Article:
At Brisbane Grammar School (BGS), a successful whole-of-school strategy is seeing student outcomes going from strength to strength.
In the first two years of the introduction of the ATAR in Queensland, BGS has achieved outstanding academic results, scoring 94.6% in 2020 and 95.3% in 2021.
A driving force behind this success is the school’s Effective Thinking Cultures project, which was developed through the integration of internal research, professional experience, and educational research literature.
The project, launched in 2017 at the beginning of the curriculum and assessment changes in Queensland, was designed to create a constructive alignment in curriculum, pedagogy and assessment while also focussing on preparing students with 21st century skills that will guide them into their unknowable futures.
Dr Hannah Campos-Remon, the Director of Organisational Learning at BGS, said the pivotal 2017 strategic imperative was to “position BGS graduates as learning-ready citizens in a rapidly changing, unpredictable, global environment”.
“A related imperative was to align classroom practices with the re-introduction of external exams as the culminating Year 12 assessment, commencing in 2020,” she told The Educator.
“Consequently, the rationale for the project was a desire to ensure consistent quality of classroom practice and/or student experience.”
Dr Campos-Remon said this included classroom cultures where students are wholly receptive; teachers’ traditional mental models developing students’ meta-strategic thinking; and a whole school mandate requiring teachers to engage in professional learning and practice in Effective Thinking Cultures to ensure equity between classroom cultures and the learning opportunities they afford students.
There have been some positive impacts on both students and teachers at BGS as a result of the project, said Dr Campos-Remon.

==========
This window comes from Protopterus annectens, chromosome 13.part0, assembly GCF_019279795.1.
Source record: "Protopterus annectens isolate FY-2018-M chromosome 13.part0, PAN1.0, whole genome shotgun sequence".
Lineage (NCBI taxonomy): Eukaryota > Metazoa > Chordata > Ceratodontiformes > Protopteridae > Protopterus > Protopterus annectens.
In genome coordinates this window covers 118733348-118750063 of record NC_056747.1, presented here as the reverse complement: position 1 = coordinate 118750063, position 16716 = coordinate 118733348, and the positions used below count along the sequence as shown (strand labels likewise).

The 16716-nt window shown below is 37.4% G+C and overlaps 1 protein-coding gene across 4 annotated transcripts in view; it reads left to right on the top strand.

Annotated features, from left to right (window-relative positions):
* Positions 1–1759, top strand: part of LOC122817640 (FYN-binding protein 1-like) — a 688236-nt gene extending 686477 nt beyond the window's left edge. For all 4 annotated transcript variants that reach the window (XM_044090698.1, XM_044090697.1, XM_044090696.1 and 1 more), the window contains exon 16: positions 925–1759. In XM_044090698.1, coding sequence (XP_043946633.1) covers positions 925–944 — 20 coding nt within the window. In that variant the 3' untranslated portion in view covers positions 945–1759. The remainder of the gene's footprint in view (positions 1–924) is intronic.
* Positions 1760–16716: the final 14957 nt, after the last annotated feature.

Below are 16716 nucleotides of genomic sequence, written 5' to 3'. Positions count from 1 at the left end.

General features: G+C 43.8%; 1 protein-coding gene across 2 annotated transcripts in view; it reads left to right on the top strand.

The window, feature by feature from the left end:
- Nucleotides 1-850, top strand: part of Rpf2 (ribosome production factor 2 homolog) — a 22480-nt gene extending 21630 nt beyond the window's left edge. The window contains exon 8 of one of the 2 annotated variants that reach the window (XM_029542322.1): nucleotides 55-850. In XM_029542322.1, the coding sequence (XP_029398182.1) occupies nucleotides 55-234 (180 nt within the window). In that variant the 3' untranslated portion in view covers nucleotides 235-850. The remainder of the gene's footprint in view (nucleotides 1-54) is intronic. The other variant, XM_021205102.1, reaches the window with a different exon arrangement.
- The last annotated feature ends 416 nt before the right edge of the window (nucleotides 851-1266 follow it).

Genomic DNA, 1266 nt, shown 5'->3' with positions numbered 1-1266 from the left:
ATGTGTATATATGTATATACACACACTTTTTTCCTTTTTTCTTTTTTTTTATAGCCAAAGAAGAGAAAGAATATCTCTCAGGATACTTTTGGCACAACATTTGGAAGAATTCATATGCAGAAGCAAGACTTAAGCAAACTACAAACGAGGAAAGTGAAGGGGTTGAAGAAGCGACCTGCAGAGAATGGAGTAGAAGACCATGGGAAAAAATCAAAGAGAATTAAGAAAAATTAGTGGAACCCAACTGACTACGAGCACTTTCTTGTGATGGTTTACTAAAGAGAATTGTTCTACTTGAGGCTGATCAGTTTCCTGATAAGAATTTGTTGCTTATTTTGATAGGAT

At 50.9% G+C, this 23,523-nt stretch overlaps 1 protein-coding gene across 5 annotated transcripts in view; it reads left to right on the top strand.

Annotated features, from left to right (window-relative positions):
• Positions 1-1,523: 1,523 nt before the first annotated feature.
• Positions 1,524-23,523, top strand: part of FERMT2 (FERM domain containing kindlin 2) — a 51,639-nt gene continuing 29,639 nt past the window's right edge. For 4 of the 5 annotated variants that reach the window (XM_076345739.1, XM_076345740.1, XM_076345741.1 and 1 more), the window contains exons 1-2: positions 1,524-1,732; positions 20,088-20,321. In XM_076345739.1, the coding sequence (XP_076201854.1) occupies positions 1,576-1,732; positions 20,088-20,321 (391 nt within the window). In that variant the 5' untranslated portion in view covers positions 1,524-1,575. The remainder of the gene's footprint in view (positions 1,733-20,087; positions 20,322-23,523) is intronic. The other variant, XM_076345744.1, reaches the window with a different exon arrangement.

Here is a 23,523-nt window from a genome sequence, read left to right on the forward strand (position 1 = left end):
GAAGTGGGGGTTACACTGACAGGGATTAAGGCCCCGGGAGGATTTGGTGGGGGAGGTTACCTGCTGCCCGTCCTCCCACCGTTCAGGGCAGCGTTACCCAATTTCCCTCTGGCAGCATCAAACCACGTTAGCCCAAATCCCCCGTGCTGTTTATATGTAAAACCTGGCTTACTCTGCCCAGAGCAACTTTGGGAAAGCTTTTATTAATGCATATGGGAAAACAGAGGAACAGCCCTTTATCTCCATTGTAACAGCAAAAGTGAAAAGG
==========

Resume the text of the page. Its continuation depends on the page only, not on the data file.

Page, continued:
“There has been a systematic engagement in ongoing professional learning focused on annual pedagogical priorities, spaced through the year, based in collaborative professional conversation, and supported by a cohort of peer lead learners,” she said.
“In addition, our previous professional culture has been enriched through an emphasis on collaborative professionalism, consistent use of an evidence-informed language of learning, and a structured focus on intentionality in planning for and implementation of classroom practices that support students’ effective thinking.”
Dr Campos-Remon also noted “a school-wide focus on optimising the learning value of BGS’ classroom cultures”.
“For students, two significant impacts have been the deepening and strengthening of their valuing of and engagement in collaborative learning, and their fluency and sophistication of their understanding of themselves as learners and the strategies they employ to optimise their learning, including their use of a language of learning.”
Dr Campos-Remon said the school’s biannual evaluations of progress have informed the project’s work throughout.
“Our initial foci have reflected a focus on teacher’s classroom practices. The next steps involve directing more attention to both our academic middle leaders and our students,” she said.
Dr Campos-Remons said this will involve strengthening the school’s focus on the development of the pedagogical leadership of its academic middle leaders, and a stronger focus on the use of data to give deeper attention to the student experience.
“This includes the leadership of and engagement in cohort-level research, and their development of their individual capacity for and use of self-regulation of their learning activities,” she said.
“BGS will also be developing strategies to optimise the induction of both new staff and new students to the expectations and practices associated with our Effective Thinking Cultures.”
Brisbane Grammar School was recently named in The Educator’s Innovative Schools 2022 list.